C. Attorneys' Fees

Plaintiffs are not entitled to recover attorneys' fees. A courtmay award attorneys' fees "to the prevailing party in any civilaction arising from a breach of contract in which the court: (1)Finds that there was a complete absence of a justiciable issue ofeither the law or fact raised by the losing party; or (2) Rendersa default judgment against the losing party." R.I. Gen. Laws §9-1-45 (1997). Pursuant to this statute, attorneys' fees areawarded only if a Court determines that "there was a completeabsence of a justiciable issue of either law or fact." UXB Sand& Gravel, Inc. v. Rosenfeld Concrete Corp., 641 A.2d 75, 80(R.I. 1994). See also Hemingway v. Hemingway, 698 A.2d 228, 230(R.I. 1997) (holding that the trial court had discretion to denyprevailing party's request for attorneys' fees because ajusticiable issue was present). In UXB Sand & Gravel, theplaintiff had clearly not complied with the statute of frauds,but filed suit anyway. On appeal, the Rhode Island Supreme Courtheld that "the question of whether the statute of frauds wassatisfied presented a justiciable issue even though the evidenceeventually proved to be legally deficient." UXB Sand & Gravel,Inc., 641 A.2d at 80. As a result, the Court vacated the awardof attorneys' fees to the defendants.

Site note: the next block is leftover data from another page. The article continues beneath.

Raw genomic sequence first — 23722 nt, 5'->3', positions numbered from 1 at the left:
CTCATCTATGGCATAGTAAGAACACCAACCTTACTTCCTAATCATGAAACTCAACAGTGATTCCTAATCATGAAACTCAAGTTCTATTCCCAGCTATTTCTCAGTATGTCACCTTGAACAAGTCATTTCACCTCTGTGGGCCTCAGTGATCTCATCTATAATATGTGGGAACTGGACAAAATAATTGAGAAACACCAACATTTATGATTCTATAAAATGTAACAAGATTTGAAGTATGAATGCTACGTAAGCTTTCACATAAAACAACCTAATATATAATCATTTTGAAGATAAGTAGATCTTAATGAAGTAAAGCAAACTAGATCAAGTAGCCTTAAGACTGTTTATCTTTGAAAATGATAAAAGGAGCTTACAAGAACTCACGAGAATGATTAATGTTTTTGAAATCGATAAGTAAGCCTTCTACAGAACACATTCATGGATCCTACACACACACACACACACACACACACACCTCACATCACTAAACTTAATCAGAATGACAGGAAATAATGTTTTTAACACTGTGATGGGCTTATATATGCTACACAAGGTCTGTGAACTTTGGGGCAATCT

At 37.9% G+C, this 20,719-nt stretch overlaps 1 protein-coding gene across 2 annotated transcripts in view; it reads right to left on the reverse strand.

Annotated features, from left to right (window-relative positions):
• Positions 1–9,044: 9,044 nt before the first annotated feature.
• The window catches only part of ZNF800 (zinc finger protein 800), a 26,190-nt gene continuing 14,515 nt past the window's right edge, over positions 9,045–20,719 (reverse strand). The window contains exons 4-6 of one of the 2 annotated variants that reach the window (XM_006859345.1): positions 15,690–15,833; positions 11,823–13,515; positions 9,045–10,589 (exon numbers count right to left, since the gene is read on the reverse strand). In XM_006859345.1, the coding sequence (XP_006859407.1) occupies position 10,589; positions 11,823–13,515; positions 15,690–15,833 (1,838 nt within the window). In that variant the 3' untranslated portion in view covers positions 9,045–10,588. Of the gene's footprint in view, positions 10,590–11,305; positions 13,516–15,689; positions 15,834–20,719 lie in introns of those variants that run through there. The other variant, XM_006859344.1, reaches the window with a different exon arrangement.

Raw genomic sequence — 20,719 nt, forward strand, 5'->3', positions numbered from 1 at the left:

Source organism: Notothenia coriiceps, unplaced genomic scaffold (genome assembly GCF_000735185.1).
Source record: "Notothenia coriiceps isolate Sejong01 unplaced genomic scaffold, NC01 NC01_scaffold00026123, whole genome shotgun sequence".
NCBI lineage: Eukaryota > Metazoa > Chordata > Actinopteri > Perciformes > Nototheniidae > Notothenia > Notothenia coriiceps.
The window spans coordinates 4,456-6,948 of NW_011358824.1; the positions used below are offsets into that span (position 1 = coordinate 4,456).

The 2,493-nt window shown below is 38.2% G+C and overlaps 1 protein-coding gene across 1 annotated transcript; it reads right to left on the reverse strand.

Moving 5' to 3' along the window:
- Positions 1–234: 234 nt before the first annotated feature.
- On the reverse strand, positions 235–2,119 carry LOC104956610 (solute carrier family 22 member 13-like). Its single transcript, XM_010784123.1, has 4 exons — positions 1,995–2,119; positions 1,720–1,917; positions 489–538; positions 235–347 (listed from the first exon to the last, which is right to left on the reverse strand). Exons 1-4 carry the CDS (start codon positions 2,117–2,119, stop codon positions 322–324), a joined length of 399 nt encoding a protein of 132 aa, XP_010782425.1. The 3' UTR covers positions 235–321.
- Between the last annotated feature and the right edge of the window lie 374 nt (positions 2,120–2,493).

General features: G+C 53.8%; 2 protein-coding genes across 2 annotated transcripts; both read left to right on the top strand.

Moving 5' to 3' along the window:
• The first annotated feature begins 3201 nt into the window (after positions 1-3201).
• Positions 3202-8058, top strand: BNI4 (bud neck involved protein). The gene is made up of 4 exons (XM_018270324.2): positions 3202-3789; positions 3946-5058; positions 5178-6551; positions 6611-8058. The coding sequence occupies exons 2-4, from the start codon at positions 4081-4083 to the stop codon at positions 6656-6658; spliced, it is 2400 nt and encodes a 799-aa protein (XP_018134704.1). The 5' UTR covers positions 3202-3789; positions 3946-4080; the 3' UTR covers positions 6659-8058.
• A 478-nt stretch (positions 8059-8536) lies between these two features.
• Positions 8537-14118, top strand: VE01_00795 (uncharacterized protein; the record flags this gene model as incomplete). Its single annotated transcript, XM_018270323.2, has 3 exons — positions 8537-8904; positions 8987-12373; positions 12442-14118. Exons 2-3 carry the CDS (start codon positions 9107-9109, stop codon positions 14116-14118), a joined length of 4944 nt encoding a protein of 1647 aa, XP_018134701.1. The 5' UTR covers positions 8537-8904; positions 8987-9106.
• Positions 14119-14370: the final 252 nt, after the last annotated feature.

In this case, while the defendant was unsuccessful it had anarguable defense. There was a justiciable issue as to whether the1992 Agreement continued to restrict Baccarat's subsequentbusiness decisions with respect to its distribution arrangementwith Ross-Simons. Although Baccarat ultimately failed in itsargument, there was a justiciable issue present. Consequently,plaintiffs are not entitled to attorneys' fees under R.I. Gen.Laws § 9-1-45.

VI. Conclusion

For the foregoing reasons, this Court decides in favor ofplaintiffs on the breach of contract claim in Count I and therequest for permanent injunction in Count V. The Court decides infavor of defendant on Counts II and III.

Accordingly, this Court grants plaintiffs' request for apermanent injunction. Plaintiffs will submit a proposed form ofjudgment to the Court detailing the specifics of the injunctionto issue, mindful of the requirements of Federal Rule of CivilProcedure 65(d). Such injunction will run in favor of thefollowing plaintiffs only: Ross-Simons of Warwick, Inc.,Ross-Simons, Inc., and Ross-Simons of Barrington, Inc. Finally,this Court rejects defendant's counterclaim for declaratoryrelief.

It is so ordered.